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The Wendy Doniger controversy: An Alternative View

February 17, 2014 15:39 IST

In any controversy, the participants cannot decide who is right or wrong. A democracy has a process in place to settle these disputes: the judiciary. Dinanath Batra in true democratic fashion availed of that opportunity citizen and Penguin’s decision was the outcome of a legitimate legal battle, says Vivek Gumaste.

The high decibel chorus of protests emanating from prominent columnists, eminent historians and noted authors post Penguin’s decision to withdraw and pulp Wendy Doniger’s book, The Hindus: An Alternative History appears at the outset to be a rational and laudable response to an ostensibly egregious act; a pristine moral stance that keeps the flag of liberty flying high and one that can possibly brook no credible opposition.

But on closer scrutiny, this diatribe falls apart coming across, at best, as a narrow simplistic view; a black and white characterisation that fails to capture the vital shades of gray incorporated in this altercation and a snap shot in time that intentionally photoshops the contentious precedents of a more extensive ideological landscape.

At worst it stands out as a contrived machination aimed at maliciously denigrating an opposing ideology under the garb of protecting a fundamental tenet of democracy. Shorn of all the hoopla and cut to the chase, paradoxically though it may sound too many, Penguin’s capitulation, the outcome of a legal challenge is in reality a blow for genuine freedom of speech.

A recall of our post-independent history is germane to the understanding of this current controversy. Nehruvian ‘secularism’ one of the founding principles of our democracy was a flawed concept not only in its construct but more importantly in its practice: it belittled  Hindu sensibilities, made short shrift of Hindu concerns and more importantly stifled the voice of the Hindu.

The cry of the civilizationaly wounded Hindu, the result of centuries of alien subjugation was never taken seriously, being waived away as either a fantastic hallucination or as hate rant. Rational attempts to explain the need for a Hindu resurgence failed to find a platform. Even before one could make an argument, he/she was labeled with derogatory epithets like ‘communal’ and ‘Nazi’ and consigned to the dog house. There was no attempt to engage in a serious dialogue or logical debate: shout down your opponent and deprive him of an opportunity by indirect censorship was the accepted strategy that was practiced ruthlessly for years in the pre-internet era.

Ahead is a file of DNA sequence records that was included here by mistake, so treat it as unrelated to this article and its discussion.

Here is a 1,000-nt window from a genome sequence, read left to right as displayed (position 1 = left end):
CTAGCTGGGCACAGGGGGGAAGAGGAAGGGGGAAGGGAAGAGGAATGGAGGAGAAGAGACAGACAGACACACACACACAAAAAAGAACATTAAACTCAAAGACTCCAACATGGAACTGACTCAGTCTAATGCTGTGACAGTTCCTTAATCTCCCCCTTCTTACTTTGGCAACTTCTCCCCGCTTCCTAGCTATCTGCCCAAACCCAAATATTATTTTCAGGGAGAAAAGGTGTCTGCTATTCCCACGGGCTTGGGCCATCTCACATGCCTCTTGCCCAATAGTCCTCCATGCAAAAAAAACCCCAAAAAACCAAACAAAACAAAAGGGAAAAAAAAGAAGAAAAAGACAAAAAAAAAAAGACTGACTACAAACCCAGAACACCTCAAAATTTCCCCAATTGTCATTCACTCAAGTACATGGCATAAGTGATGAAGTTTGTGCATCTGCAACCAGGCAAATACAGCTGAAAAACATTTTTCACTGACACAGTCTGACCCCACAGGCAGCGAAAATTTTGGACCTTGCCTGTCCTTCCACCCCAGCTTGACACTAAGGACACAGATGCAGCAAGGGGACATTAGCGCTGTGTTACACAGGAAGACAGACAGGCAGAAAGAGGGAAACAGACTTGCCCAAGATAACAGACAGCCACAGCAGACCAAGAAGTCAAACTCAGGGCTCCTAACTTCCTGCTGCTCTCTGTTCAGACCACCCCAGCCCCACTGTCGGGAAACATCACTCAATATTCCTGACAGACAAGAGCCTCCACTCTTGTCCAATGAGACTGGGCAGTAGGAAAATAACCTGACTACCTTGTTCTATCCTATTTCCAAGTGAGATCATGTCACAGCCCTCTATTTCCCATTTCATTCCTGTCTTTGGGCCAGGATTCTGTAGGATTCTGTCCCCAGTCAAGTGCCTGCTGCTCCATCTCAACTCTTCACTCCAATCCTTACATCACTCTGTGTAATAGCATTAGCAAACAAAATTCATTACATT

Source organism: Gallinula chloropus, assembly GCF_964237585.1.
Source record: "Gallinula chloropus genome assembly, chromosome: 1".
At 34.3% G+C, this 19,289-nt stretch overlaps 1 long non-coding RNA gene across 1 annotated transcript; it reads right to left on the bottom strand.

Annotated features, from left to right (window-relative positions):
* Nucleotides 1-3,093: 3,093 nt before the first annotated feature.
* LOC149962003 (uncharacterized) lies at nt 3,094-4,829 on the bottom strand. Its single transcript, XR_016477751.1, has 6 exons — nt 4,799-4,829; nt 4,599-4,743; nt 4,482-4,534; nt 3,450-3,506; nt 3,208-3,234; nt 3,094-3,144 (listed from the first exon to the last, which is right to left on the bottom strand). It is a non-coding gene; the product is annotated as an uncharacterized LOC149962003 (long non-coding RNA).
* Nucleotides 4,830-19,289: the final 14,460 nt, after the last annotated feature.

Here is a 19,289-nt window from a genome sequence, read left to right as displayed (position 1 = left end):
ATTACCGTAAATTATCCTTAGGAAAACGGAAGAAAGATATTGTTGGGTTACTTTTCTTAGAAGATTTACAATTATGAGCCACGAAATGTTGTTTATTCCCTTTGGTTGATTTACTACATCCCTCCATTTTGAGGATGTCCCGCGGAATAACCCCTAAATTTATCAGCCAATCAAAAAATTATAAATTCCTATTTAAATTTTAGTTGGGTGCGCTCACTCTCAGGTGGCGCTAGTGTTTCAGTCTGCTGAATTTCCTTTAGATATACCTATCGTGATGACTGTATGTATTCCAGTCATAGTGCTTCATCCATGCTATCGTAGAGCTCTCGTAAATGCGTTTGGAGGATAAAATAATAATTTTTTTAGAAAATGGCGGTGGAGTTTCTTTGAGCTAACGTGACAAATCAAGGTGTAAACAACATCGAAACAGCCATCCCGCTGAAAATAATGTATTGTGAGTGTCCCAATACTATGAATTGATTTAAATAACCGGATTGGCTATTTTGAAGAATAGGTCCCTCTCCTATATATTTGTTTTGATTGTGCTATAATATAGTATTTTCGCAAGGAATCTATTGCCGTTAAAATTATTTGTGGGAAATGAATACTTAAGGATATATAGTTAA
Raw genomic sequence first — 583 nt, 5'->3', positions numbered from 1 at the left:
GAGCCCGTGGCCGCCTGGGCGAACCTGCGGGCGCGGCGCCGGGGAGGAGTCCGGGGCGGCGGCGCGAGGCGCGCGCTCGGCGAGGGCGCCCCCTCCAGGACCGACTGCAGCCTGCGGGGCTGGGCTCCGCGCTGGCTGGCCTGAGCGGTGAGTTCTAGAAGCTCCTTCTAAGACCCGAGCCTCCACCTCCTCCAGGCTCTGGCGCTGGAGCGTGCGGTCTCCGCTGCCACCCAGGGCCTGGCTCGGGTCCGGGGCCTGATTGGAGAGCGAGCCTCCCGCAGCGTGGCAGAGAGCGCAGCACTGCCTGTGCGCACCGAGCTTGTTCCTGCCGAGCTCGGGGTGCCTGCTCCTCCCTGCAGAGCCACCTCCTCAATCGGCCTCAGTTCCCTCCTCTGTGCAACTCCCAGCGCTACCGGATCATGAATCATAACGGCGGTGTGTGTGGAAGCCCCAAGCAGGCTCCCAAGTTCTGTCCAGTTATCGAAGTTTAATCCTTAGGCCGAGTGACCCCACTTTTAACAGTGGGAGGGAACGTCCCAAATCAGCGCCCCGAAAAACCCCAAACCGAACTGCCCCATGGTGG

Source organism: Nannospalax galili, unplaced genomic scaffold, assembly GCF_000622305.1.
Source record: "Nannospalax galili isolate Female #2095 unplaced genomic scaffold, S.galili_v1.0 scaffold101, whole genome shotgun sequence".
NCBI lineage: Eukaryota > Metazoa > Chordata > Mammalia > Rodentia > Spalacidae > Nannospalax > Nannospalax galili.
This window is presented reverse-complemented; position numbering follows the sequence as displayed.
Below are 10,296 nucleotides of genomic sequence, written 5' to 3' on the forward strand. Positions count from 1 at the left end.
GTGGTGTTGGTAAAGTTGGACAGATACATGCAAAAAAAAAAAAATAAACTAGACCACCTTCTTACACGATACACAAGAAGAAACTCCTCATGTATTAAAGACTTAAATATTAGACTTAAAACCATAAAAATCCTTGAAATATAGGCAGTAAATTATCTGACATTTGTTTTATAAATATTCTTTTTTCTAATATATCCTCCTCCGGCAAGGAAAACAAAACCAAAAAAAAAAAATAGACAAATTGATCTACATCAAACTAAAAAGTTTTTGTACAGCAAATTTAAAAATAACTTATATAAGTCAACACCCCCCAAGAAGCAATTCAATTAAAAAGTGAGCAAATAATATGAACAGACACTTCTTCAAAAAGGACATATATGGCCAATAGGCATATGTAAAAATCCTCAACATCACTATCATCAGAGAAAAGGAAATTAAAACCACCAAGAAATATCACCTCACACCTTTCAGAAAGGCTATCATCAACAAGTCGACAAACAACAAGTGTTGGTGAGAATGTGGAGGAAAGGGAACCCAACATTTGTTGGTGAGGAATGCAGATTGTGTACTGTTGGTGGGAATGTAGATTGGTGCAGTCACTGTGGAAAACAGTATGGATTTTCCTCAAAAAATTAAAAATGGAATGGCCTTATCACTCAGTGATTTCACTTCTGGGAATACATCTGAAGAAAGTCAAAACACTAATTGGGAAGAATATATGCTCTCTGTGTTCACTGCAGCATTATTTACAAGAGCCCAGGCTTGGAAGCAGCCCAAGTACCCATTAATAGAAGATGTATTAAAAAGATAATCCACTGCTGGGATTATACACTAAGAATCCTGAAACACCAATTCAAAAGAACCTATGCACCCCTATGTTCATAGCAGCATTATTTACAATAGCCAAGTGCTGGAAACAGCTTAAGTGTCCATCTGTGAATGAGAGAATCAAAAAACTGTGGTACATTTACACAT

Every ideology regardless of its absurdity or validity, every grievance whether perceived or real has the right to expression in a democracy as long as it fulfills these two tenets:  it does not spew hate and it does not advocate physical violence.

In vogue then was a sub-culture of subtle authoritarianism and which exists even now to a degree in some sections of the English language media of this country that targets and suppresses a specific thread of thought, namely the Hindu viewpoint: a complete anti-thesis of the concept of freedom of speech. This verdict under the aegis of a court of law is a fitting rebuttal to that sub-culture and it’s under handed method of undermining free speech.

American academic circles abetted by a prejudiced Indian expatriate lobby also serves as an arena for such contorted behavior with Hindus being denied a platform for their views as Koenraad Elst, the Belgian writer and Orientalist writing in his blog indicates: “…there is no level playing field, and the American academics including Wendy herself have done their best never to give the Hindus a fair hearing .”(Banning Wendy Doniger’s The Hindus.  February 12).

Is Wendy Doniger, the victim of a zealous religious onslaught sans logic or substance as is alleged?   No. Apart from the current petition filed by Dinanath Batra of the Shiksha Bachao Andolan Samiti, Penguin was hit with a similar petition in 2010 that was signed online by over 11,000 signatories from all walks of life. Here is the preamble to that petition:

“The following is a petition from concerned signatories to the Penguin Group asking for an apology for the publication of the factually incorrect and offensive book The Hindus-An Alternative History by Wendy Doniger. We expect Penguin Group to withdraw the book immediately. The Hindus: An Alternative History is rife with numerous errors in its historical facts and Sanskrit translations. These errors and misrepresentations are bound and perhaps intended to mislead students of Indian and Hindu history. Throughout the book, Doniger analyses revered Hindu Gods and Goddess using her widely discredited psychosexual Freudian theories that modern, humanistic psychology has deemed limiting. These interpretations are presented as hard facts and not as speculations. …interpretations of practicing Hindus are simply ignored or bypassed without the unsuspecting reader knowing this to be the case.”